The History of the Tyre
It’s a little scary to think how much rubber is actually in contact with the road when you’re riding your motorcycle; not a lot. We put our trust in the few square inches that prevent us from sliding. Today’s tyres are a magnificent feat of engineering, and for that we have to thank the pioneers such as John Boyd Dunlop, Andre Michelin and Charles Goodyear.
Although Goodyear, from New Haven Connecticut, is credited with vulcanising rubber in 1839, the man who first invented and patented the pneumatic tyre was Robert William Thompson, the eleventh of twelve children of a Scottish woollen mill owner. After moving to Charleston USA at the age of 14, he returned two years later and taught himself Chemistry. He was still only 23 in 1845, when he patented the pneumatic tyre. His tyre had a number of small inner tubes inside a leather casing that was bolted to the wheel. One of the great advantages of this was that the tyre still performed even after a puncture. This sounds primitive now, but the alternative in those days was a steel rim strapped around a wooden wheel by a Wheelwright. The word ‘tire’ is derived from the function of this steel rim; it was designed to tie together the wooden spokes of the wheel. The American spelling of ‘tire’ was used in Britain along with ‘tyre’ to describe the outer rim of a wheel, but was discarded in the 19th century, probably because some patent documents contained the latter, although ‘tire’ was still in use to describe the metal variety.
In 1888 John Boyd Dunlop invented a tyre with one inner tube, but the solid tyre was still being used extensively. When a cycle race in Belfast was won by a bicycle with Dunlop’s pneumatic tyres, people began to sit up and take notice. One of the drawbacks of this tyre was the difficulty in removing the inner tube, and in 1890 CK Welsh invented the inextensible lip, which was to become the basis of modern tyre design.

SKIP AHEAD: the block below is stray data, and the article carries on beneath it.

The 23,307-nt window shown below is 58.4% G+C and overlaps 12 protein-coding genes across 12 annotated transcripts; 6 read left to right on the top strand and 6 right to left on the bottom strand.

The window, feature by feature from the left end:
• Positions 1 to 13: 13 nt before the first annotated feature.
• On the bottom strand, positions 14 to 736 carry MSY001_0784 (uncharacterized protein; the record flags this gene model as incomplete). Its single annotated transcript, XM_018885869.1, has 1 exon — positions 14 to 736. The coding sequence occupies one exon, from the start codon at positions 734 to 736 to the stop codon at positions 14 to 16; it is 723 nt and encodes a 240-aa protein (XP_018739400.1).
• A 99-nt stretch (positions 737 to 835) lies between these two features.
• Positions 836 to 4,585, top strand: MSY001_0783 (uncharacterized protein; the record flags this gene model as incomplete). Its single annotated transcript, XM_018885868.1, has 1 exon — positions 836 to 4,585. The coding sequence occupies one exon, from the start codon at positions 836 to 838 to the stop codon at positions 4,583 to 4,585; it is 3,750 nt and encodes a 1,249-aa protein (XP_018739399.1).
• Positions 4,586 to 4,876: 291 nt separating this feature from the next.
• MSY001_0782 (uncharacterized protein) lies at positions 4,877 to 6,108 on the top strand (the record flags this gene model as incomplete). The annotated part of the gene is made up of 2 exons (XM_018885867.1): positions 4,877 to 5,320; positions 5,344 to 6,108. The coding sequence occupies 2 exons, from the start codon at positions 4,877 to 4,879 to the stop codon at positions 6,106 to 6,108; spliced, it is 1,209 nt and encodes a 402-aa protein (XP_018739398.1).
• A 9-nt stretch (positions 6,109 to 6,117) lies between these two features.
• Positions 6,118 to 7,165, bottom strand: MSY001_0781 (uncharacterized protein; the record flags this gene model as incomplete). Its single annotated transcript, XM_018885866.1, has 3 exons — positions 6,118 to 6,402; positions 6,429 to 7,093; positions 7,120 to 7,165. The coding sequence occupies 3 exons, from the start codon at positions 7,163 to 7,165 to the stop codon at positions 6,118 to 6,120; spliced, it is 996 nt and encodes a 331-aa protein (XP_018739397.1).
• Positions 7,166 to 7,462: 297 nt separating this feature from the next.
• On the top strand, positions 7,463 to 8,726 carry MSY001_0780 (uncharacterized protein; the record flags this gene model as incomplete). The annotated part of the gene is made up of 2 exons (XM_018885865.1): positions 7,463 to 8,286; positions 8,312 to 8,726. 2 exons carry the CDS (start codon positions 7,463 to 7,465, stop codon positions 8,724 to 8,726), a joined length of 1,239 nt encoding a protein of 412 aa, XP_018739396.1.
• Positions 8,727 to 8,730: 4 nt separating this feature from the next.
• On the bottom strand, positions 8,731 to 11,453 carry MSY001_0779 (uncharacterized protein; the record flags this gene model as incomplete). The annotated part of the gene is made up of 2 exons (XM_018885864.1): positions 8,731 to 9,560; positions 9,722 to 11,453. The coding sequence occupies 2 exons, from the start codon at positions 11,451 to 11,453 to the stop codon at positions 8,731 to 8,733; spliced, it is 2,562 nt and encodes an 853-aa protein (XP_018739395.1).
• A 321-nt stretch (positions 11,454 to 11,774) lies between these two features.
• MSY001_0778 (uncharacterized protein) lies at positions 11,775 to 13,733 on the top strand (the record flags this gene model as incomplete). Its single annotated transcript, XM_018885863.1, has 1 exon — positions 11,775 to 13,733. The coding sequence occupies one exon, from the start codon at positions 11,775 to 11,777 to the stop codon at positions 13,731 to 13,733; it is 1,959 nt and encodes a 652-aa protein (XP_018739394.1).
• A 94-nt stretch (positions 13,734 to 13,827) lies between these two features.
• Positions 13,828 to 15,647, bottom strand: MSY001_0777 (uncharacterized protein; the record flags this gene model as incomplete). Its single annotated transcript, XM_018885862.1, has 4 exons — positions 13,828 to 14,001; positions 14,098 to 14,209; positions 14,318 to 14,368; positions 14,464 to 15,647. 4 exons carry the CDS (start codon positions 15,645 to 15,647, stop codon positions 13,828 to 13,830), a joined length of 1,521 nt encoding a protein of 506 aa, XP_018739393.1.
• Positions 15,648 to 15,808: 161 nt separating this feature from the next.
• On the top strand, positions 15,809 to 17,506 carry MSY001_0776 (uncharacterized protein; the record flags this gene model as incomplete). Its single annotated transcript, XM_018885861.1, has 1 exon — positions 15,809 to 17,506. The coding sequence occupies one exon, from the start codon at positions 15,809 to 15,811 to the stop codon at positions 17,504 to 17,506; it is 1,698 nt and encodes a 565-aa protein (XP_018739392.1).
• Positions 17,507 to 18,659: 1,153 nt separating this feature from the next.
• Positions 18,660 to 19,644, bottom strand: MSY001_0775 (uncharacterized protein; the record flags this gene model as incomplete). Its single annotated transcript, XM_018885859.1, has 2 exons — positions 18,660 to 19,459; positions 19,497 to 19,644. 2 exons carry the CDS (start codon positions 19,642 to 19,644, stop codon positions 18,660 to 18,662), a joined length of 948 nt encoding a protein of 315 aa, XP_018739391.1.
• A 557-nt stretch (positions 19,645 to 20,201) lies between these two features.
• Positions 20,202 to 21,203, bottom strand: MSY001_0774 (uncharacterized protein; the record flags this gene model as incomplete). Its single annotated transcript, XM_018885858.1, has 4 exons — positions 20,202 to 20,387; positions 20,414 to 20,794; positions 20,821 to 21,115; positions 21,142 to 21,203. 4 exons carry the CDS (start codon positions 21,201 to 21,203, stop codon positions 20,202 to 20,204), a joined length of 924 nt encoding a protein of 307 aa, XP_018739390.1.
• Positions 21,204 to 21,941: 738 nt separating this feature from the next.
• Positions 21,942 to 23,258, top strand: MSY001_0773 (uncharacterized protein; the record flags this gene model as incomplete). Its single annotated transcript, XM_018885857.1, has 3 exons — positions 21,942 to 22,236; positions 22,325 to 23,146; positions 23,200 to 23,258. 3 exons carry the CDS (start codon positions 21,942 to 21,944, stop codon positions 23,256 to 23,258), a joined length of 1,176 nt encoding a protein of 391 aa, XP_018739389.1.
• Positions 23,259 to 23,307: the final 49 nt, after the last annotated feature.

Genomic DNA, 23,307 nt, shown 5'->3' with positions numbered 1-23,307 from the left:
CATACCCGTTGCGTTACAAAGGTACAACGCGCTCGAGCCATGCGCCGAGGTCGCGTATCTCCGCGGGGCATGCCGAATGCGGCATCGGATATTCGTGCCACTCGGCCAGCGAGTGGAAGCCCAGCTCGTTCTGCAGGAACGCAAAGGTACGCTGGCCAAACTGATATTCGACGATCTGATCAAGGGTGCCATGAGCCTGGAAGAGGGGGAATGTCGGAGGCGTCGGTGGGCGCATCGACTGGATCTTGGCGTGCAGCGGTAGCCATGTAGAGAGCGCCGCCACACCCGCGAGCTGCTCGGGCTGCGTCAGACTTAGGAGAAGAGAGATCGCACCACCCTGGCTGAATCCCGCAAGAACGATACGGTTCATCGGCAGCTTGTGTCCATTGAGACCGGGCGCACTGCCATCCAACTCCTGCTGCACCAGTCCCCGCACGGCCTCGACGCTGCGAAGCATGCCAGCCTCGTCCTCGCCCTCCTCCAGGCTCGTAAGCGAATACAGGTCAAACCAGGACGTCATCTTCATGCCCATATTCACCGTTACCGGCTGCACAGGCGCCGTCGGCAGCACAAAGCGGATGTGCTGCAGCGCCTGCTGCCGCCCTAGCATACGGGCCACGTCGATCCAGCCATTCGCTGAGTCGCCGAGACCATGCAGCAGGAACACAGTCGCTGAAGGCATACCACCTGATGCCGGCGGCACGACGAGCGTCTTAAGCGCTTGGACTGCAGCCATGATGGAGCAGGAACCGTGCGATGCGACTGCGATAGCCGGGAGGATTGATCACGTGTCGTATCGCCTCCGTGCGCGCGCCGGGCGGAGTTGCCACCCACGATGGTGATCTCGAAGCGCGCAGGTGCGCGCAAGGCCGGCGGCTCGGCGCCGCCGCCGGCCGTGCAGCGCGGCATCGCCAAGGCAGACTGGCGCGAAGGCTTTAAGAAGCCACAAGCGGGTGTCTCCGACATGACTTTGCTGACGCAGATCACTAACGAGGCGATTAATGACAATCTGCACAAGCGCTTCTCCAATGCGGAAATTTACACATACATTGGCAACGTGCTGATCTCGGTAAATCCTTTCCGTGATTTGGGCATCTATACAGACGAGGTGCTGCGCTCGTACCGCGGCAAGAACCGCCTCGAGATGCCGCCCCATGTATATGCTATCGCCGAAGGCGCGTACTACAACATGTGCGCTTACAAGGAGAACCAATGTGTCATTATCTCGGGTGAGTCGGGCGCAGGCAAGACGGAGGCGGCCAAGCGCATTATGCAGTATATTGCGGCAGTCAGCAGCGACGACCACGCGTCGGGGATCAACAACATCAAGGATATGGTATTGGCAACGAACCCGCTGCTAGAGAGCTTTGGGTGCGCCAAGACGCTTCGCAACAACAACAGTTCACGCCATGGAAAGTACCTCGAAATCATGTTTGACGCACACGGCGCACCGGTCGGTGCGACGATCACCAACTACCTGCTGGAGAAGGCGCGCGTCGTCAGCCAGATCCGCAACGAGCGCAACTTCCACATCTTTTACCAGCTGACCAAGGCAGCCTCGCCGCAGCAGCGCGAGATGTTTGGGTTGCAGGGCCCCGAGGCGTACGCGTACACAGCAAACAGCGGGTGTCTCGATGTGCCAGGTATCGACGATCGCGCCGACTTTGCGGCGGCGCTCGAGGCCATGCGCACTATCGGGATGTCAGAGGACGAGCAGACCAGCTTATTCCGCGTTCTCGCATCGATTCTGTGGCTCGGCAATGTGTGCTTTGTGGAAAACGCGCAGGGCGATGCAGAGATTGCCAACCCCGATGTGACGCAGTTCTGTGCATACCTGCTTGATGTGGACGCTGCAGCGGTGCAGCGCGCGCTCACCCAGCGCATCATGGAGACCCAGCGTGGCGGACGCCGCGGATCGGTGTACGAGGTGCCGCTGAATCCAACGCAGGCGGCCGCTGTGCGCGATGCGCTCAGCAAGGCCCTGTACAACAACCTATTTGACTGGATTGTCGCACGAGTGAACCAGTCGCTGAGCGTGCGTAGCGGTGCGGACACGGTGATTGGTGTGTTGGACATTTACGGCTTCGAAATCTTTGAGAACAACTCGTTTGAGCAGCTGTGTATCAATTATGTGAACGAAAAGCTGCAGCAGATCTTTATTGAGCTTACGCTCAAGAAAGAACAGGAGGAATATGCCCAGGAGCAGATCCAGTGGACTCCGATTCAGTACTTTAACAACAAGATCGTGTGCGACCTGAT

In 1895 Andre & Eduard Michelin introduced the first pneumatic car tyre. The story goes that at the time that they were running a rubber factory in Clermont-Ferrand, France, a cyclist who was having trouble with his pneumatic tyre appeared at their premises. It took an eternity to remove the tyre which had been glued to the wheel. After it had been repaired, it had to be left overnight to dry. The next day, the tyre failed within a few minutes, but the brothers were inspired to come up with something better.
In 1903 Goodyear patented the first tubeless tyre, but it took until 1954 for it to reach production Autel MaxiSys MS908. Other notable advancements were the first pneumatic aircraft tyre in 1906, and the introduction by Goodyear and Dunlop of pneumatic truck tyres in 1919. In 1911 maxidas ds808, Avon began to produce motorcycle tyres. In 1946 Michelin came up with the radial tyre and in 1972, Dunlop dispensed with the inner tube altogether, although BF Goodrich had introduced the tubeless tyre in 1947. BF Goodrich also offered the radial to the USA in 1965. In 1974 Pirelli introduced the wide radial tyre.
So the next time you’re cruising along on your bike, think how much nicer it is with that few square inches of rubber, rather than a steel band. Ride safely.
Alan Liptrot is the founder of The Company offers guided motorcycle tours in Spain, Portugal and Morocco. We will guide you through the plains and mountains of Southern Europe and North Africa. The tours can be seen at